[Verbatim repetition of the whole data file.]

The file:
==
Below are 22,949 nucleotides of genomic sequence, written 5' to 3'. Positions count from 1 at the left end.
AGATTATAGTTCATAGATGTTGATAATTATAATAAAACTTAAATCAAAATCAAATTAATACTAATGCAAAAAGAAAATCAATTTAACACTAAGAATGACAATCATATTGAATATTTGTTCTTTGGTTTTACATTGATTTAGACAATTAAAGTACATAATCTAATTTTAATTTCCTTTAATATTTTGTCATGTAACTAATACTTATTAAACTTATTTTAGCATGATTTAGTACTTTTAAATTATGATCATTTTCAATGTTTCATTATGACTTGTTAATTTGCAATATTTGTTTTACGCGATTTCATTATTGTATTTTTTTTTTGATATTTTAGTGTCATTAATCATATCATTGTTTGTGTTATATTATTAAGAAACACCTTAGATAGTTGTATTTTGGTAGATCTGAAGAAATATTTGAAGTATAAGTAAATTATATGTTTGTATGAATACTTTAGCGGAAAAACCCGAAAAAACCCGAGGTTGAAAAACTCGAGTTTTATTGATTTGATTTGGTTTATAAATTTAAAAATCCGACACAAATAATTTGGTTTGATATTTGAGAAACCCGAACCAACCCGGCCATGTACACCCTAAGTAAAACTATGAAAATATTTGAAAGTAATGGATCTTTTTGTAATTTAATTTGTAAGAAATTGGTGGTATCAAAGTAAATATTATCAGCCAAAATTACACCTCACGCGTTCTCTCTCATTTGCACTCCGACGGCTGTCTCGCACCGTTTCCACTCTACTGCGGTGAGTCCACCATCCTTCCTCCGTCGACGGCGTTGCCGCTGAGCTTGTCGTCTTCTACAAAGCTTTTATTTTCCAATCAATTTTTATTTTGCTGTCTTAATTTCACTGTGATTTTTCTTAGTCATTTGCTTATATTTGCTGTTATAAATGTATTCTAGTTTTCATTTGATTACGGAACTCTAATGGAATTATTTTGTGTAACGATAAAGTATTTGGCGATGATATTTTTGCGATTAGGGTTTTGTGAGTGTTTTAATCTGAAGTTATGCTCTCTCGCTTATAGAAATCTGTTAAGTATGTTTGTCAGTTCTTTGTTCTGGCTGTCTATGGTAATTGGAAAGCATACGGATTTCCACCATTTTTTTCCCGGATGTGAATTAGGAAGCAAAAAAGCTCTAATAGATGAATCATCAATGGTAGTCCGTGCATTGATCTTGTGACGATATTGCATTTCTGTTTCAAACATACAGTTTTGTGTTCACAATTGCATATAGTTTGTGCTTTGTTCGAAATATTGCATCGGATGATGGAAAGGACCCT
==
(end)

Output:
Below are 22,949 nucleotides of genomic sequence, written 5' to 3'. Positions count from 1 at the left end.
AGATTATAGTTCATAGATGTTGATAATTATAATAAAACTTAAATCAAAATCAAATTAATACTAATGCAAAAAGAAAATCAATTTAACACTAAGAATGACAATCATATTGAATATTTGTTCTTTGGTTTTACATTGATTTAGACAATTAAAGTACATAATCTAATTTTAATTTCCTTTAATATTTTGTCATGTAACTAATACTTATTAAACTTATTTTAGCATGATTTAGTACTTTTAAATTATGATCATTTTCAATGTTTCATTATGACTTGTTAATTTGCAATATTTGTTTTACGCGATTTCATTATTGTATTTTTTTTTTGATATTTTAGTGTCATTAATCATATCATTGTTTGTGTTATATTATTAAGAAACACCTTAGATAGTTGTATTTTGGTAGATCTGAAGAAATATTTGAAGTATAAGTAAATTATATGTTTGTATGAATACTTTAGCGGAAAAACCCGAAAAAACCCGAGGTTGAAAAACTCGAGTTTTATTGATTTGATTTGGTTTATAAATTTAAAAATCCGACACAAATAATTTGGTTTGATATTTGAGAAACCCGAACCAACCCGGCCATGTACACCCTAAGTAAAACTATGAAAATATTTGAAAGTAATGGATCTTTTTGTAATTTAATTTGTAAGAAATTGGTGGTATCAAAGTAAATATTATCAGCCAAAATTACACCTCACGCGTTCTCTCTCATTTGCACTCCGACGGCTGTCTCGCACCGTTTCCACTCTACTGCGGTGAGTCCACCATCCTTCCTCCGTCGACGGCGTTGCCGCTGAGCTTGTCGTCTTCTACAAAGCTTTTATTTTCCAATCAATTTTTATTTTGCTGTCTTAATTTCACTGTGATTTTTCTTAGTCATTTGCTTATATTTGCTGTTATAAATGTATTCTAGTTTTCATTTGATTACGGAACTCTAATGGAATTATTTTGTGTAACGATAAAGTATTTGGCGATGATATTTTTGCGATTAGGGTTTTGTGAGTGTTTTAATCTGAAGTTATGCTCTCTCGCTTATAGAAATCTGTTAAGTATGTTTGTCAGTTCTTTGTTCTGGCTGTCTATGGTAATTGGAAAGCATACGGATTTCCACCATTTTTTTCCCGGATGTGAATTAGGAAGCAAAAAAGCTCTAATAGATGAATCATCAATGGTAGTCCGTGCATTGATCTTGTGACGATATTGCATTTCTGTTTCAAACATACAGTTTTGTGTTCACAATTGCATATAGTTTGTGCTTTGTTCGAAATATTGCATCGGATGATGGAAAGGACCCT